What would you say is your relationship to LSU football now? Are you the kind of person who won’t sleep the night before the game, who can’t really talk to anyone or socialize while they’re playing? Or are you a more well-adjusted human being than I am?

Full disclosure: I actually do sleep the night before games. I’m not a maniac about it like I am with anything music related. But it’s more than just football. We lost my dad a few years back, so it’s become something else for us. I love the game, but I also love LSU because it triggers all manner of very warm, positive memories for myself and my family. Even just seeing purple and gold together, anywhere, gives me a good feeling. It’s an intense thing.

I was able to go to both the 2003 and 2007 National Championship games (and the 2011 one, but we won’t talk about that), but the 2007 Florida game was actually the most thrilling LSU game I’ve ever seen. What’s yours?

Shit, man, my favorite game? That’s too hard. The painful losses stick out more. Go figure. The 2011 ass-whooping that Alabama handed us was just awful. Like a black hole set up shop in my stomach and went to work. Talk about a nightmare.

You recently tweeted that you’re proud to wear #7 in the “Bitter Rivals” video because of the lineage from Patrick Peterson to Tyrann Mathieu to Leonard Fournette. As good as those first two are, have you ever seen anything like Fournette before? Are we biased because we’re LSU fans, or is he really that much better than everyone else?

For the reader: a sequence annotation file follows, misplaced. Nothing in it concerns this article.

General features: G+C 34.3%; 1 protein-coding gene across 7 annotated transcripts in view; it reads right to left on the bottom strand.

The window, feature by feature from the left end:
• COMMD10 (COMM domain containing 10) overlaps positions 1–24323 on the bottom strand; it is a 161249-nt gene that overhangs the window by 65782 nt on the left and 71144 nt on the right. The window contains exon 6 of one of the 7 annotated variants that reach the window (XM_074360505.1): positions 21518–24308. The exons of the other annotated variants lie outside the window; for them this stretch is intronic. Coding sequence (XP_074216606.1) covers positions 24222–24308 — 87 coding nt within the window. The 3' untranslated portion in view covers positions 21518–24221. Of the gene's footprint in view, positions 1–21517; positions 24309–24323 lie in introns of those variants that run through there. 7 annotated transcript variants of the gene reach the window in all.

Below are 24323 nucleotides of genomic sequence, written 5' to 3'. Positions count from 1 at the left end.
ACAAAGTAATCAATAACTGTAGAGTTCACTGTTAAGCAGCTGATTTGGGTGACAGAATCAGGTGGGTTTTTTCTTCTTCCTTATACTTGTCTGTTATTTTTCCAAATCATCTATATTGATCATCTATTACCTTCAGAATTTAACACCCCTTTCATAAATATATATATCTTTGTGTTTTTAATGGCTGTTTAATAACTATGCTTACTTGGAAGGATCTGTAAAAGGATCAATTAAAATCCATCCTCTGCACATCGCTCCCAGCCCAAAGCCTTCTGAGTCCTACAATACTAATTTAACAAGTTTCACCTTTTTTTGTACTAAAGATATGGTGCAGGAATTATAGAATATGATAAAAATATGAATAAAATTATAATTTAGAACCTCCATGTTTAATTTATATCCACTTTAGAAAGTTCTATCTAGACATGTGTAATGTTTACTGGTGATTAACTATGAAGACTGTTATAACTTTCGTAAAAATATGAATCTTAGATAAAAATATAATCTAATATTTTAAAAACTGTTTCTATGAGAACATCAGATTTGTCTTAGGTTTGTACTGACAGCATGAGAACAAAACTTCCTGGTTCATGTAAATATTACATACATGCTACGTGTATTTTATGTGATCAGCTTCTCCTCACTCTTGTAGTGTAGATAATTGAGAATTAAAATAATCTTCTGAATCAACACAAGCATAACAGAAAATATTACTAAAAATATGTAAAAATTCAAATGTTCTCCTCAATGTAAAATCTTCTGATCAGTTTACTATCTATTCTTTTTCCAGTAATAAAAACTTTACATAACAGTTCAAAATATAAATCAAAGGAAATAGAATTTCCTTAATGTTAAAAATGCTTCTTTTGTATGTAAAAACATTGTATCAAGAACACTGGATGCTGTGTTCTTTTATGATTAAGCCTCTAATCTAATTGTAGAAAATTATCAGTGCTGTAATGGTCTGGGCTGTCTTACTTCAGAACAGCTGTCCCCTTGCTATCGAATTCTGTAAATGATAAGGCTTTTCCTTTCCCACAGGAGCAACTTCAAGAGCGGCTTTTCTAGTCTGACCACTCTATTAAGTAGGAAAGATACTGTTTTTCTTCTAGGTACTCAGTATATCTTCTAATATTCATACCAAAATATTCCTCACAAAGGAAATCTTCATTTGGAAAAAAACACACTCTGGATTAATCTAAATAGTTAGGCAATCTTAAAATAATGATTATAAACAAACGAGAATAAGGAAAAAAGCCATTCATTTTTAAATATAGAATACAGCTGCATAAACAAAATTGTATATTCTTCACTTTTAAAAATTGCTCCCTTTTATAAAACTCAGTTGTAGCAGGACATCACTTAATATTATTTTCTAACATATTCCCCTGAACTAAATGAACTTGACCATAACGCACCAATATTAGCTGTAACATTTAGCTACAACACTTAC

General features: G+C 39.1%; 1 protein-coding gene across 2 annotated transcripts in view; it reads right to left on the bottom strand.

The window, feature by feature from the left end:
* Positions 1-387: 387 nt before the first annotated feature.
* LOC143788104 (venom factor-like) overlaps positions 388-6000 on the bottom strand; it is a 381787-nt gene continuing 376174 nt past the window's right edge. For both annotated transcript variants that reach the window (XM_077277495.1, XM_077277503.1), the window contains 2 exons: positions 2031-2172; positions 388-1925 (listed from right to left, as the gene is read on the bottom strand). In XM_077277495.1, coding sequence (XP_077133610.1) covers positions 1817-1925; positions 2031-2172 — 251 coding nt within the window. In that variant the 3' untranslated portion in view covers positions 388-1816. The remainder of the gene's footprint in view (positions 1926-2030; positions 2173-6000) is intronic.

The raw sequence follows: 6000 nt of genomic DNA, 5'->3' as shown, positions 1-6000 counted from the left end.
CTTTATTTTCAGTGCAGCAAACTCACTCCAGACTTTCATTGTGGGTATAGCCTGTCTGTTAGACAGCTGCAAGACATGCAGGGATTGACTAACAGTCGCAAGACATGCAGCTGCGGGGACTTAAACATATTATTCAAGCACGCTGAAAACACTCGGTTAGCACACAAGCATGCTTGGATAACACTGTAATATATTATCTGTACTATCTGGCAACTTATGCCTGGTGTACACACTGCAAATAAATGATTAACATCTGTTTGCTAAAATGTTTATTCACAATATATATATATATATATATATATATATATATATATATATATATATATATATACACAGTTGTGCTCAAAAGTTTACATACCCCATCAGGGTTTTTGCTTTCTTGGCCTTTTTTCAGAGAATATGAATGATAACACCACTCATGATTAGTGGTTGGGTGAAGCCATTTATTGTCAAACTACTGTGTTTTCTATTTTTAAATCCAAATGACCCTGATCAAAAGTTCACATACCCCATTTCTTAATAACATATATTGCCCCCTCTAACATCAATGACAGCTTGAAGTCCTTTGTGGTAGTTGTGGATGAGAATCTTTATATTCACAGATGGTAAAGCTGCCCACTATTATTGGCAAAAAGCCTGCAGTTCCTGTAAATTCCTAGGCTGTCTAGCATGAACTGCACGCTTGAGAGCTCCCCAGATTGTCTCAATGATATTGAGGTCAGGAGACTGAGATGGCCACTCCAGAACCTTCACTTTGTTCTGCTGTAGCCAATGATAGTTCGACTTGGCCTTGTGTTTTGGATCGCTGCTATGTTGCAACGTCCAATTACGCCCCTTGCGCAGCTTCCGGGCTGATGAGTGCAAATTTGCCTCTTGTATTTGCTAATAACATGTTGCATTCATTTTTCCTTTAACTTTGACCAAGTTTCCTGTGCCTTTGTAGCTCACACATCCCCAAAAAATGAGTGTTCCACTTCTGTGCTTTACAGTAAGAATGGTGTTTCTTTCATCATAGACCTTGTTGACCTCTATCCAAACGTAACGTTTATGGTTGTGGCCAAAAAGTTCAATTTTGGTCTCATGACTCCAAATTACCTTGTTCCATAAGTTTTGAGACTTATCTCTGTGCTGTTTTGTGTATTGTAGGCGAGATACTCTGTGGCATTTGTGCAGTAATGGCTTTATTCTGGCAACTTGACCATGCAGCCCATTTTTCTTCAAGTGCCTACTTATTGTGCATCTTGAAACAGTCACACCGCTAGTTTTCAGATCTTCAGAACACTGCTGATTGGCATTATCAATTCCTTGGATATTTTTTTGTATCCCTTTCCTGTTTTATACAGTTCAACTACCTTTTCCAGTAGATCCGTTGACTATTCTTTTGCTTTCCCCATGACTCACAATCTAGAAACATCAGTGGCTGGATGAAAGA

What to say about Leonard Fournette…I think it’s pretty clear at this point: he is the genuine article. All the hype and bias on our behalf wouldn’t mean shit if he didn’t show up and wreck it every Saturday. You cannot argue with what he’s achieving. No idea where his ceiling is yet. I hope he stays healthy and has a long, productive career. From what I can tell, he’s grounded and already has a respectable set of priorities. Godspeed, Leonard.

Most LSU fans have a complicated—to put it mildly—relationship with coach Les Miles. Are you pleased with the job he’s done? Do you like him as a dude?

My position on Les Miles has evolved over the years. Clearly the man has a passion for winning, but I get the sense he doesn’t take the losses home with him. Now, this is disturbing to admit, but that bothered me initially. Nick Saban, by all accounts, cannot escape the game. Being the same type of jerk who takes what he does way too seriously, I kind of admire that. But more and more I appreciate Coach Miles’s perspective. He cares about his players. There is warmth and concern there, which probably has a lot to do with why they respond to him. I back the man.

You guys tour the south pretty regularly. When you’re in, say, Athens, do you talk on stage about Mark Richt’s inability to win the big game?

Funny you mention Athens. The Georgia Theatre is one of our favorite venues in the country. My grandfather on my dad’s side is a Georgia alum, and a good friend of mine, Trevor, is a massive fan, so I’ve got room for the Bulldogs unless we’re playing them. As a band, I’d love to play Tuscaloosa. College towns are always super live. I have approximately zero love for the Bama football program, though. I hope we crush them.

What are your thoughts on Saturday’s game? Can you give me a score prediction?

I hate to disappoint, but I find that predictions of any kind jinx us. I’m nervous as hell for Saturday. I will be watching at home, alone, screaming at the TV like a maniac. FL